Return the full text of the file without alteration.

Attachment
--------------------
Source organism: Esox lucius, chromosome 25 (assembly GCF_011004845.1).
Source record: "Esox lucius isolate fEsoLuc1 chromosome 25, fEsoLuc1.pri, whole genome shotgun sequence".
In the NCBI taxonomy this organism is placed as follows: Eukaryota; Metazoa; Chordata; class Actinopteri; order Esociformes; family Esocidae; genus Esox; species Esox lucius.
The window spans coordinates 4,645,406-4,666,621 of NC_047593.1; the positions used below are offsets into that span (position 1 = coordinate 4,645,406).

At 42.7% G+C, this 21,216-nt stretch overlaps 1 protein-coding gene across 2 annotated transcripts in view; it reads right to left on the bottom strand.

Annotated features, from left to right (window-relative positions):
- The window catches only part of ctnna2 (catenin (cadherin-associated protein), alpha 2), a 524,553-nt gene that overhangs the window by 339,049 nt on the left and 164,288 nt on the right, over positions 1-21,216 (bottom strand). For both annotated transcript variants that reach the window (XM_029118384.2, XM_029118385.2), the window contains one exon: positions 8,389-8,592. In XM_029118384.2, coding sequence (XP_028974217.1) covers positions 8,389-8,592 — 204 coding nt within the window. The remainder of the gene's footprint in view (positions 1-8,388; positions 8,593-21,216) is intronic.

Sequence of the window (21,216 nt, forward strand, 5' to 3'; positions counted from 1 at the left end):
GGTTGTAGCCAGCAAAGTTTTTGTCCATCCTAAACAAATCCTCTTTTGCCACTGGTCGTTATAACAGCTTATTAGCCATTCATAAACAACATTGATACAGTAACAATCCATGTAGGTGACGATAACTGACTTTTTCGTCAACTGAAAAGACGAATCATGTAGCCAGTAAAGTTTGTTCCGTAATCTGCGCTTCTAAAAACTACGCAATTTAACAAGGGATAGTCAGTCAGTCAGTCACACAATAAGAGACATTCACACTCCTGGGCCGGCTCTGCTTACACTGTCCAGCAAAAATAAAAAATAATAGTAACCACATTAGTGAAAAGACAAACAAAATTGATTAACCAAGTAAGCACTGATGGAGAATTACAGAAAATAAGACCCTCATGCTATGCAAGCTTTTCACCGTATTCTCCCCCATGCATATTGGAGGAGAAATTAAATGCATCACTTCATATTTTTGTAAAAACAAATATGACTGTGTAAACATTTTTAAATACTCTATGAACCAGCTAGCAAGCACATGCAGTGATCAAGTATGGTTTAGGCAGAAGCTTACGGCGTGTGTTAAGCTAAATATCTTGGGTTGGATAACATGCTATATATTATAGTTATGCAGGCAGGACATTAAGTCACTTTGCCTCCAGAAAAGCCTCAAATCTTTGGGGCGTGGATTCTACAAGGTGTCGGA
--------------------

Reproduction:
Source organism: Esox lucius, chromosome 25 (assembly GCF_011004845.1).
Source record: "Esox lucius isolate fEsoLuc1 chromosome 25, fEsoLuc1.pri, whole genome shotgun sequence".
In the NCBI taxonomy this organism is placed as follows: Eukaryota; Metazoa; Chordata; class Actinopteri; order Esociformes; family Esocidae; genus Esox; species Esox lucius.
The window spans coordinates 4,645,406-4,666,621 of NC_047593.1; the positions used below are offsets into that span (position 1 = coordinate 4,645,406).

At 42.7% G+C, this 21,216-nt stretch overlaps 1 protein-coding gene across 2 annotated transcripts in view; it reads right to left on the bottom strand.

Annotated features, from left to right (window-relative positions):
- The window catches only part of ctnna2 (catenin (cadherin-associated protein), alpha 2), a 524,553-nt gene that overhangs the window by 339,049 nt on the left and 164,288 nt on the right, over positions 1-21,216 (bottom strand). For both annotated transcript variants that reach the window (XM_029118384.2, XM_029118385.2), the window contains one exon: positions 8,389-8,592. In XM_029118384.2, coding sequence (XP_028974217.1) covers positions 8,389-8,592 — 204 coding nt within the window. The remainder of the gene's footprint in view (positions 1-8,388; positions 8,593-21,216) is intronic.

Sequence of the window (21,216 nt, forward strand, 5' to 3'; positions counted from 1 at the left end):
GGTTGTAGCCAGCAAAGTTTTTGTCCATCCTAAACAAATCCTCTTTTGCCACTGGTCGTTATAACAGCTTATTAGCCATTCATAAACAACATTGATACAGTAACAATCCATGTAGGTGACGATAACTGACTTTTTCGTCAACTGAAAAGACGAATCATGTAGCCAGTAAAGTTTGTTCCGTAATCTGCGCTTCTAAAAACTACGCAATTTAACAAGGGATAGTCAGTCAGTCAGTCACACAATAAGAGACATTCACACTCCTGGGCCGGCTCTGCTTACACTGTCCAGCAAAAATAAAAAATAATAGTAACCACATTAGTGAAAAGACAAACAAAATTGATTAACCAAGTAAGCACTGATGGAGAATTACAGAAAATAAGACCCTCATGCTATGCAAGCTTTTCACCGTATTCTCCCCCATGCATATTGGAGGAGAAATTAAATGCATCACTTCATATTTTTGTAAAAACAAATATGACTGTGTAAACATTTTTAAATACTCTATGAACCAGCTAGCAAGCACATGCAGTGATCAAGTATGGTTTAGGCAGAAGCTTACGGCGTGTGTTAAGCTAAATATCTTGGGTTGGATAACATGCTATATATTATAGTTATGCAGGCAGGACATTAAGTCACTTTGCCTCCAGAAAAGCCTCAAATCTTTGGGGCGTGGATTCTACAAGGTGTCGGA